It has little to do with “speed.” Accuracy might be a better word, but I don’t know that there’s any point in even figuring it out. I find even the 1920×1200, no-AA “compromise” CPU benchmarks comparing a dozen of the same chips completely misleading. I’ve seen numerous tests where lowering CPUs down to 2 GHz has zero impact on framerate.

            What seems to be most important are the delays encountered by needed information in the overall memory structure. Sandy Bridge may be “fast,” but it’s still got a complex system to pipe things through. What I’m curious to see is how Llano stacks up, seeing as it has fairly significant L2 cache, which is something that hasn’t been seen in a while, or with an integrated memory controller, and it should also have lowered L2 latency.

      • indeego
      • 9 years ago

      I think the gameplay literally being on rails makes the game crappy.

    • UberGerbil
    • 9 years ago

    Pretty pictures, though.

    • loophole
    • 9 years ago

    The only place I can see this CPU perhaps being a good buy is as an upgrade for a system that’s got an AM2+ motherboard whose manufacturer never put out a BIOS update for Thuban support (but obviously the board has to support C3 Denebs) and the user has a boatload of good quality DDR2 memory that they don’t want to upgrade from yet (probably 8GB). But even then I’d probably go for a 955BE in that case and put the savings into an upgrade of something else.

      • Alouette Radeon 4870
      • 9 years ago

      Yeah, I’m in that category. I have an MSI K9A2 Platinum motherboard that’s AM2+, 8GB of OCZ HPC DDR2-800 and I LOVE my 790FX chipset because I can mount up to 4 Radeons in Quad-CrossfireX (currently, I have 2 HD 4870s). To put things in better perspective however, I still use my original Phenom II X4 940 (3.0GHz) and it’s still so fast for pretty much everything I do (including gaming) that I haven’t yet felt the need to even overclock it. These reviews are generally just excuses for people to write stuff and make comments on regardless of the fact that we’re really splitting hairs here. What I’ll probably do is upgrade to the fastest X6 available when I finally decide that my CPU is too slow. I expect that to be more than a year away.

    • JustAnEngineer
    • 9 years ago

    One thing that Phenom II does still have going for it is that it rides on much less expensive motherboards than the Intel processors do.

      • paulWTAMU
      • 9 years ago

      It’s not enough to entirely offset it at this point, but it does alter the value proposition somewhat.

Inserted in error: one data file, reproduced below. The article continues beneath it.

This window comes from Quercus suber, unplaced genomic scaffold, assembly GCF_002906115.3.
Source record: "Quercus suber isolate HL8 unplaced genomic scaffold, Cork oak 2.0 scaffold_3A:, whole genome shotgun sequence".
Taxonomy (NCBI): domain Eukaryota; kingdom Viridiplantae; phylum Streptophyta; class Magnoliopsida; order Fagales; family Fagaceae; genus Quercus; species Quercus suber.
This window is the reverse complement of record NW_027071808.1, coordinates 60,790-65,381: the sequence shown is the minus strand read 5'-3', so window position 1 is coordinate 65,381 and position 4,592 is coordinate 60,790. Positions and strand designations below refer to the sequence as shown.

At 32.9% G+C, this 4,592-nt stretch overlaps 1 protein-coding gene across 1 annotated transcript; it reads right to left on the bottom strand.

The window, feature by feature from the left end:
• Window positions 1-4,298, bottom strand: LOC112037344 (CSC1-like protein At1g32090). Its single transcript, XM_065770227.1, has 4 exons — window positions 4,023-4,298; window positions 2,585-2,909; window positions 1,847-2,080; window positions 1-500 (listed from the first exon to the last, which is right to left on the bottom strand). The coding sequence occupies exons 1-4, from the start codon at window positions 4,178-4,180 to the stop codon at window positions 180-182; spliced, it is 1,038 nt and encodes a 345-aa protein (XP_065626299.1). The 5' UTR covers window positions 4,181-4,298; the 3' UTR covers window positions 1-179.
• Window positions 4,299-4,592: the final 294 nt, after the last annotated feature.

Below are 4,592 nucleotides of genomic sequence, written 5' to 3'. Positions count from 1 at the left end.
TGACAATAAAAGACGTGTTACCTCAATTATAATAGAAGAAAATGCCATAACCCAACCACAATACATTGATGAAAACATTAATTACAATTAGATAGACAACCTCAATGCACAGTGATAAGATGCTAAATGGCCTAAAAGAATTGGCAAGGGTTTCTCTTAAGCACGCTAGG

• flip-mode
      • 9 years ago

      If you’re cheaping out that much then you’re not going to be interesting in the 980. But, along those lines, with the 980 you can still rock your DDR2.

        • JustAnEngineer
        • 9 years ago

        There’s probably a reason that I picked the Phenom II X4 955 Black Edition (least expensive quad-core Black Edition processor) instead of the one with faster stock speed and higher price tag. 🙂

          • paulWTAMU
          • 9 years ago

          I’m debating one of those (series not that particular one nesseccarily) into my motherboard ATM actually. I’ve almost never upgraded a CPU without replacing most of the stuff but I just don’t need to…but there’s been a few times I’ve kind of wanted more RAM and CPU power. I’m running a Athlon II X4 640 now…don’t know how much I can upgrade without having to swap out more than I want to.

    • UberGerbil
    • 9 years ago

    The last hurrah of the old regime…

      • Rakhmaninov3
      • 9 years ago

      The Muammar Qaddafi of the mid-range

      • JustAnEngineer
      • 9 years ago

      The question is whether or not Llano significantly changes the landscape.

        • UberGerbil
        • 9 years ago

        I was thinking more about bulldozer. I realize that this is a desktop processor, and BD initially is more of a server product… but then, so was the K8 Opteron line that this Phenom brings to symbolic close. Llano is of course part of that same lineage, and I guess could be considered a bonus hurrah, but with the GPU grafted on it’s more of a dress rehearsal for all tomorrow’s parties than the 980 Black’s last gasp of yesterday’s.

          • dpaus
          • 9 years ago

          Which leads one to ponder when we’ll see BD derivatives with workstation-class embedded graphics.

            • UberGerbil
            • 9 years ago

            The last time I saw an AMD roadmap (haven’t gone looking in a while) the first BD+graphics “fusion” product was Trinity in 2012 — and it’s still at 32nm. And who knows what the graphics will be like (I’m not ever sure I know what “workstation-class” graphics means anymore: that used to denote something higher-end than consumer, but gaming graphics are the top of the heap now and “workstations” just require drivers without the cheats).

            But really, in the context of this “Phenom II X4 980 Black Edition” processor (that is the article we’re at here, afterall) neither Llano or Trinity are in the conversation — this 980 would get paired with an appropriate GPU and so would Bulldozer. Any GPU on the die would be an afterthought at best.

      • FuturePastNow
      • 9 years ago

      I bet there’ll be one more X6 before it is done, too.